The impact of HIV and AIDS on a fictional African village was explored by a group of children in a play devised and staged by them.
Youngsters involved in a course at the Hamilton Road Centre, West Ham, took just four days to rehearse the show featuring music and dance. They presented it to an audience of family and friends.
The 10 to 13-year-olds were guided by a group of professional actors, musicians and dancers from IROKOTheatre Company based in West Ham. The play was about a popular teenager who becomes unwell and is given a blood transfusion as part of her treatment. A few months later she learns she has contracted HIV from the transfusion. This then causes the villagers to shun her.
The aim of the play was to show that even if somebody has a disease, people shouldn't be scared of that person. They should try to help and be their friend. It doesn't change who that person is just because they are sick.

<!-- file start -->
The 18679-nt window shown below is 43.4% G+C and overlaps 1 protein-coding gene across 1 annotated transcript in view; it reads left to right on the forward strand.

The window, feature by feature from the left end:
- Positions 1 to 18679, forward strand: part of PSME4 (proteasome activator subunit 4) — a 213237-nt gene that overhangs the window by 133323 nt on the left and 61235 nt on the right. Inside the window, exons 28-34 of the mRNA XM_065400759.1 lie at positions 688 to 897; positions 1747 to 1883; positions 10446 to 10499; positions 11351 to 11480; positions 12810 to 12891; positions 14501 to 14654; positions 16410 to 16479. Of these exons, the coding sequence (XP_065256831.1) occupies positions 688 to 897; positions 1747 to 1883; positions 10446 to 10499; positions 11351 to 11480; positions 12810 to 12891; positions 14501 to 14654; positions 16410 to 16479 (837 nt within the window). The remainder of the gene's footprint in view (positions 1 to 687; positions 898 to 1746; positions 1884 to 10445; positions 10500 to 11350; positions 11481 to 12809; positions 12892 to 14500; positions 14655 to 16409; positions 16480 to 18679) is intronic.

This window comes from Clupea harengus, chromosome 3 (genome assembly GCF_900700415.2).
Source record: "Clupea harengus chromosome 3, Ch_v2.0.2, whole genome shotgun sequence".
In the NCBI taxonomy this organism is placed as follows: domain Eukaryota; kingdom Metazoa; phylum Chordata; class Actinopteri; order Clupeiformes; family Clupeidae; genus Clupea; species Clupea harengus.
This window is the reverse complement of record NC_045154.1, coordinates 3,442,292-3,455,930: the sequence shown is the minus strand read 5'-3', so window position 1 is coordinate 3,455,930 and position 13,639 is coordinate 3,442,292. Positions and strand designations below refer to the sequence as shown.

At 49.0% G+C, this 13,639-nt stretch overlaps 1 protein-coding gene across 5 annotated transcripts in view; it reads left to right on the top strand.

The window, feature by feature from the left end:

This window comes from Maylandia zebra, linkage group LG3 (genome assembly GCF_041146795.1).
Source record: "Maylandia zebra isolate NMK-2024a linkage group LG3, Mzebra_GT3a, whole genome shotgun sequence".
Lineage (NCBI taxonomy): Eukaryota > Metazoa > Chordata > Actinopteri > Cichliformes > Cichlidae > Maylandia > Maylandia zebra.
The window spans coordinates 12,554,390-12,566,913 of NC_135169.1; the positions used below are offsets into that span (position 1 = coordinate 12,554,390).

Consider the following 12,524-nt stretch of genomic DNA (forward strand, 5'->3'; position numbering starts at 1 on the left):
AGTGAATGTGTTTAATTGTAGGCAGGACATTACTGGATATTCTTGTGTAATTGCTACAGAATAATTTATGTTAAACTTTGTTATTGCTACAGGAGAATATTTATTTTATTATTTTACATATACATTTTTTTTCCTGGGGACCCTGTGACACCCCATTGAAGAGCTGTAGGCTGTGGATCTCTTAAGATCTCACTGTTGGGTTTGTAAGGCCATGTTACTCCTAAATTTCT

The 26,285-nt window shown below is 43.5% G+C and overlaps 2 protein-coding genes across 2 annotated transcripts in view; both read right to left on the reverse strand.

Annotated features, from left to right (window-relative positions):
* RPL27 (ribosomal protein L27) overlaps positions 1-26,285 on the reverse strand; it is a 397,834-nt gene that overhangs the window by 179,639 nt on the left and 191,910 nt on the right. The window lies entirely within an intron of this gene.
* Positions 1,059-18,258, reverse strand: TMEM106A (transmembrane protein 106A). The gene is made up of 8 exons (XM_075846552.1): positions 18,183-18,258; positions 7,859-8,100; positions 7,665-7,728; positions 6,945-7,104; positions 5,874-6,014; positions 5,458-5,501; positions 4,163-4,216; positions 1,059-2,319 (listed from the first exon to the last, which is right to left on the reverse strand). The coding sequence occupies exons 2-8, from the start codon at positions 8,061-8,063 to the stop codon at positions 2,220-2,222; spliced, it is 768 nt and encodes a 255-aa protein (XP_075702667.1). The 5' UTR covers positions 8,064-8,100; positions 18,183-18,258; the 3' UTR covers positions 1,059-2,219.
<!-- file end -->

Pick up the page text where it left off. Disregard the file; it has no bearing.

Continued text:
The youngster taking the lead role said "The play has given me the confidence to believe in myself and shown me that everyone should be treated with respect and as an equal". The storyteller in the play said "I told the audience about Anna having HIV. I also told the other villagers about the disease and was trying t explain to them that it's not as deadly as they think. "From taking part I have learned a lot more about my African culture and singing, dancing and drama".
Alex Oma-Pius, Artistic Director at IROKO, said: "I'm really pleased with all the children. I have noticed a great improvement in their development. "They have all become far more confident and by the end of the four days had really opened up. They all worked very hard on the play which was chosen and devised by them."
The course called 'Exploring African Drama' was part of Newham's Summer School programme.
A project exploring four Nigerian pre-colonial nonverbal communication systems: Aroko, Nsibidi, Uli and the Talking Drums, made possible by money raised by National Lottery players awarded by the Heritage Lottery Fund (HLF)
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